PPP in rail space is a win-win situation for all

When it comes to the discussion on what it takes to make rail a more competent form of transportation in India, I will go as far as saying that much
of the future of India and providing value to the Indian citizens depends on it.In order to best appreciate the magnitude of the problem, here are some important aspects that need to be considered, when talking about Indian rail.

The overall Indian transport system currently carries approximately 2.8 billion tonnes of cargo, of which the road has approx 65% market share with rail trailing with about 30%. The 30% market share alone is represented by the 833 million tonnes (MT)moved by the Indian Railways last year.

While we have one challenge of increasing the rail market share to about 50% in order to bring efficiency into the Indian logistics sector, several reports suggest that basic demand in the Indian freight transport system itself is expected to grow from 2.8 billion tonnes to 5.2 billion tonnes over the next seven to 10 years.

So even if the rail market share does not change from the current 30% levels, we are still looking at doubling of movement on rail from the 800 MT levels today to about 1,600 tonnes over the next few years. And that just accounts for the domestic traffic. With emerging infrastructure such as the FTWZs, India is bound to see an increase in the overall box throughput from the current 6.5 million TEU levels.

There is an urgent need for both the Railways and private operators for ‘thinking big’ and collaborating in the true spirit of PPP.

If the Railways and private operators collaborate and increase the rail market share from the current 30% levels to 40% over the next few years, we are talking about 40% of the net Indian freight system – which is anticipated to be around 5.2 billion tonnes. This represents 2 billion tonnes of cargo that needs to move by rail.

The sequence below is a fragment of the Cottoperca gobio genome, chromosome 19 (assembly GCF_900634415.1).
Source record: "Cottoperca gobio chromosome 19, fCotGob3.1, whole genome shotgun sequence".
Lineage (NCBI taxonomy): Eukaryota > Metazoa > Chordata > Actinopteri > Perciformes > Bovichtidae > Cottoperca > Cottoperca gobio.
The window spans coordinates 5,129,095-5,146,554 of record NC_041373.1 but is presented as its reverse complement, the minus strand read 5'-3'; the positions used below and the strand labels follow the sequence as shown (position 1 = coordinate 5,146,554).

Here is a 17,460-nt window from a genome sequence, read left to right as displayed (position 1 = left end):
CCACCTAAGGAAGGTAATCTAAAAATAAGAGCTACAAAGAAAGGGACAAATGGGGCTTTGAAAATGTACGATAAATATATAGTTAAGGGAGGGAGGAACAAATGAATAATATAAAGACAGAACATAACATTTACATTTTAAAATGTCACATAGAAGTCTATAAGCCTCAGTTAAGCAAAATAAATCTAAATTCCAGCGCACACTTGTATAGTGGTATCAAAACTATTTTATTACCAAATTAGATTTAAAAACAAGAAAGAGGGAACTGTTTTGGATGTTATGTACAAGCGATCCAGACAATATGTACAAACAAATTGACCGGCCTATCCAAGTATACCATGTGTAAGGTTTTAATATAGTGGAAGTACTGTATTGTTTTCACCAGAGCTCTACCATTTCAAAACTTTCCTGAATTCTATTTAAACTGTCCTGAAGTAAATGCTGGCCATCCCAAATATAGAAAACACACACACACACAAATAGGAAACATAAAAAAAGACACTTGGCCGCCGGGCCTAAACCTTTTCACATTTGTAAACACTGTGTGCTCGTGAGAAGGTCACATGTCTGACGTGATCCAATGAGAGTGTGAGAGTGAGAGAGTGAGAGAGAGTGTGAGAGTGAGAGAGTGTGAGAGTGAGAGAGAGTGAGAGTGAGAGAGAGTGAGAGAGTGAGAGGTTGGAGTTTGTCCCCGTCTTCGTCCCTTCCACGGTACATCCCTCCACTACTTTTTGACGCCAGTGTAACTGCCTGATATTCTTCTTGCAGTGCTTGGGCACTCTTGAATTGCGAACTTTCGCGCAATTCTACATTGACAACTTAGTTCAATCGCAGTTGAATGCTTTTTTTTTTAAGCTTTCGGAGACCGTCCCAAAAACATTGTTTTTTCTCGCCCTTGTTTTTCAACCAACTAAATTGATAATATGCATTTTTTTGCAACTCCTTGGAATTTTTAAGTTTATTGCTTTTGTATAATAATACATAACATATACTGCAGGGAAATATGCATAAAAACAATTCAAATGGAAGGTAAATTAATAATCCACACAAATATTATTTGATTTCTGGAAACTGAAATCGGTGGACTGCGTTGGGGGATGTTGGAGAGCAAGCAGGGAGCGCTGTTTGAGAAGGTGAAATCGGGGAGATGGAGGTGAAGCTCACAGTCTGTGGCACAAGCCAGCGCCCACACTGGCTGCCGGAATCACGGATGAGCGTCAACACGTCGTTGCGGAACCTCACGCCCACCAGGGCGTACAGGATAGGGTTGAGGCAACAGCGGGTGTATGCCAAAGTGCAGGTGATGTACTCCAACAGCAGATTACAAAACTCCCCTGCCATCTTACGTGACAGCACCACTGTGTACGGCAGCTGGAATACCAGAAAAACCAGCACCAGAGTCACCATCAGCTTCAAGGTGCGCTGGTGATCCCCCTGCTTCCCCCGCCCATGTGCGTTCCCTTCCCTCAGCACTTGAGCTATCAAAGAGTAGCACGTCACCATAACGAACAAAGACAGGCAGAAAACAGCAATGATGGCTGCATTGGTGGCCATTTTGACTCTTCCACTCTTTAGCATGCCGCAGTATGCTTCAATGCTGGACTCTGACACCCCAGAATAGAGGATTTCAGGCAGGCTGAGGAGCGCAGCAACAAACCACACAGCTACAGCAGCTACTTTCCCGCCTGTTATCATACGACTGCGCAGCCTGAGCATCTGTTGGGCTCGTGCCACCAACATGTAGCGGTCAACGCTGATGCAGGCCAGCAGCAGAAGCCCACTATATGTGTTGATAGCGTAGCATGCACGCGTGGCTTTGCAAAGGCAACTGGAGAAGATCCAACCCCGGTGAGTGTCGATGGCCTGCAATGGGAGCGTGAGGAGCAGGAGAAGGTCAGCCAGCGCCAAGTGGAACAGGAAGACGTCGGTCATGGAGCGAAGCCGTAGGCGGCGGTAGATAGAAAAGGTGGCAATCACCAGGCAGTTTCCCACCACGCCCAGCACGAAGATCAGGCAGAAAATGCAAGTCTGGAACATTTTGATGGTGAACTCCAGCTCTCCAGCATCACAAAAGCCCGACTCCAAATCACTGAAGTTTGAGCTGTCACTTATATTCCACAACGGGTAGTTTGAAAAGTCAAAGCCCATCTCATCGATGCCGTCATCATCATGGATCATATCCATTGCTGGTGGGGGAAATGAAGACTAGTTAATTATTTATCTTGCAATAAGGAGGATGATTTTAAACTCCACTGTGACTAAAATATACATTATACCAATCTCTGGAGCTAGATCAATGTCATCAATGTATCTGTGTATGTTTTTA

Currently, the Indian Railways is moving just 833MT. Fighting for this 800 million tonnes is very different from collaborating for the 2 billion tonnes that is required for increasing the efficiency of the Indian logistics system.

I dare say that if this is not fixed, the financial ramifications for India will be horrifying. Can our roads really take 65% of 5.2 billion tonnes or 3.3 billion tonnes – even in a few years? How much product wastage, delays, unnecessary fuel burning, and inefficiency do we put up with?

With all that is discussed in regards to logistics in this country, this perhaps becomes ‘one of the’ if not ‘the most’ important issues that needs to be addressed. The truth is that if this initiative of privatisation of the rail sector is done in a manner where every private participant in the space is facing so many issues, how do we propose to initiate more PPPs in this sector as was recently announced by the Indian Railways? After all, we do not want PPP to stand for Poverty in the midst of Potential Plenty!!


Published in: on October 10, 2009 at 8:46 am  Leave a Comment  
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